Does Apple for some reason want the opposite for their phone?

    I am dumbfounded like everyone else.

    S. Second iteration?

    I’ll ask Tim

  • Jim Preston

    Ken, hypothesis, not theory :-) Theories are tested.

  • ksegall

    Silly me!

  • Nice post, as always! I have often thought about this myself, and I’ve come to a similar conclusion. S phones more and more are becoming larger upgrades than the non-s upgrades right before then.

    For all the hate the 4S got, coming in nearly a year and a half after the 4, and when many were looking forward to/hoping for a larger screen, it was the first time we could see that Apple’s interest in chip design was legit, with the dual-core A5 chip. Siri might’ve received mixed reactions then, but it’s basically an essential UI in two new Apple platforms (TV and watch) just 4 years later!

    The 5s brought Apple’s (and the industry’s) first 64-bit ARM CPU, that included a custom Apple-designed ISP and blew away most rivals. It also included the (also industry-first) dual-tone flash, and Touch ID! Meanwhile, the iPhone 5 pales in comparison, as while it introduced a new design and slightly larger display, it didn’t have any breakout features (unless you wanna count LTE).

    The 6s/+ continue this, as while the 6/+’s major changes are in just the display sizes, thinness, and design, the 6s has once again added major CPU and GPU power (versus minor improvement for the 6), 3D Touch, a 4K camera, and always-on Siri!

    I’m near-certain that the image of S iPhones would be vastly different if they weren’t called just that.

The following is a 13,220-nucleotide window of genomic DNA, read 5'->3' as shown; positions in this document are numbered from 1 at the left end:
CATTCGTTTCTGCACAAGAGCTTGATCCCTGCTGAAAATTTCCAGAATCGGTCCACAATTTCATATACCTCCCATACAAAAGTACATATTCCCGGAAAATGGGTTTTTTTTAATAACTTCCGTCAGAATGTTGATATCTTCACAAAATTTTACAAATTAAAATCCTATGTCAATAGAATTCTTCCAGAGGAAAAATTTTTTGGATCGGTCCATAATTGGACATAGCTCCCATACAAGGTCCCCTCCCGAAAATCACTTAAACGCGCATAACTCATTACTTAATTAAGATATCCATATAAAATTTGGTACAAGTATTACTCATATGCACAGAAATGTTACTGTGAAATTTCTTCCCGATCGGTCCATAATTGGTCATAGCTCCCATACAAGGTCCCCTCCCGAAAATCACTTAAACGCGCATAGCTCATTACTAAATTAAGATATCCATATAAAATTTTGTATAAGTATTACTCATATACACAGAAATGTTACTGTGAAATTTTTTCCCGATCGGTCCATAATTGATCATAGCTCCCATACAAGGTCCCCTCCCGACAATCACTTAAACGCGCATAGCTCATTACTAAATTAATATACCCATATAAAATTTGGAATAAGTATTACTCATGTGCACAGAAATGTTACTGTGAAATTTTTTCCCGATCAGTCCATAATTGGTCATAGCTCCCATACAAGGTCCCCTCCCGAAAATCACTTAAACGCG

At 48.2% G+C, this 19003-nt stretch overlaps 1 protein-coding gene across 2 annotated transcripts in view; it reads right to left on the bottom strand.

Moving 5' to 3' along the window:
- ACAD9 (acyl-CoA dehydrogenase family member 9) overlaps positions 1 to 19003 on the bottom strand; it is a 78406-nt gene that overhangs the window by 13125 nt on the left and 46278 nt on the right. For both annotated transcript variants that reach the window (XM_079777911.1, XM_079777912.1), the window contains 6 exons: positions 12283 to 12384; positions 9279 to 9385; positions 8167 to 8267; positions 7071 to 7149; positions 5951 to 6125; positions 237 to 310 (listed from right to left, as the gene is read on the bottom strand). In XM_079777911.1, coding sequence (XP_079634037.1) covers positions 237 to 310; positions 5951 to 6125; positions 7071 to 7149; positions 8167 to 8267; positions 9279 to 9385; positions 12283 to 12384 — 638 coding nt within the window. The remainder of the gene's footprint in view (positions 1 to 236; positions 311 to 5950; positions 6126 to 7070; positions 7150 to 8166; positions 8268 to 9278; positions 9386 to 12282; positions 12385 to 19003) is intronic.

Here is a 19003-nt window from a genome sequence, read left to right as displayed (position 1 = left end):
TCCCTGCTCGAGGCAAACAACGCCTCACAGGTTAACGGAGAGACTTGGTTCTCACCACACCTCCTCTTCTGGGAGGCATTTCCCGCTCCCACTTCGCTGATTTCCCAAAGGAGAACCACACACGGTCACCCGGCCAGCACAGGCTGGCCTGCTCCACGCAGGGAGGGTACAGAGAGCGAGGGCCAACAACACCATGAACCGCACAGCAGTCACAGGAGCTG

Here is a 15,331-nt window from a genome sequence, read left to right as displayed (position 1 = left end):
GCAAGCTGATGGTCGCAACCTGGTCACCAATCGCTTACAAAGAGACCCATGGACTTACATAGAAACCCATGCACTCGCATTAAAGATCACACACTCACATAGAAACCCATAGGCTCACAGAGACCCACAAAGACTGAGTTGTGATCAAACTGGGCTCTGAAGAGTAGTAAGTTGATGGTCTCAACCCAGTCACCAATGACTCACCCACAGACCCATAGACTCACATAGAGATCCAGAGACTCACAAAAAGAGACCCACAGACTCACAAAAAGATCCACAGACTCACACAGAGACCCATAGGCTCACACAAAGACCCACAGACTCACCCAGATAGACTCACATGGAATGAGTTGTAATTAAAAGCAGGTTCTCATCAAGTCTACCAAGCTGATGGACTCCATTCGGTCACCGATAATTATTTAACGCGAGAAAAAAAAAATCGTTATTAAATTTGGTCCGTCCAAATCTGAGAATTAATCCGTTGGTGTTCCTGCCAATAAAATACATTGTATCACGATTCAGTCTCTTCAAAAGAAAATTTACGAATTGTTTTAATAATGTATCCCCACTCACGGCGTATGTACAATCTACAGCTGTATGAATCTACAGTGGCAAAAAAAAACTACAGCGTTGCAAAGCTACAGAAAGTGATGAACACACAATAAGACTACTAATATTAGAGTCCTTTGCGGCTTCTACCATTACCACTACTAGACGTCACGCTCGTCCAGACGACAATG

• Kenneth Chang

    If Apple had gone with a sequential numbering scheme, they’d be up to double digits already next year. I could imagine an iPhone 10, but iPhone 11, 12, 13… sounds clunky and long-in-the-tooth to me. When the S’s, Apple buys eight years (through 10s) to figure out a new naming scheme, or maybe iPhones will be like iPods by then.

  • ksegall

    If the S-naming thing has any negative impact, the idea of “buying a few years to figure out a new naming scheme” isn’t a very good one. If it’s inevitable, it’s always better to fix today.

    One thing Apple can do is adopt the naming scheme for OS X. The OS used to be numerically sequential until they got to 10. At that point, it was always 10 — but its actual identifier is 10.1, 10.2, 10.3, etc.

    iPhone X anyone?

  • Kenneth Chang

    Really? iPhone 10.1? That’s a textbook definition of incremental. If reusing a digit for a year is bad, the alternative is to be stuck on 10 forever? (Which is why Apple went through almost the entire catalog of cats for OS X…) You might as well be proposing 6T, 6U, 6V, 6W…

    Even if the S-naming has drawbacks, you know there are many, many far worse naming schemes (like pretty much every other cell phone out there).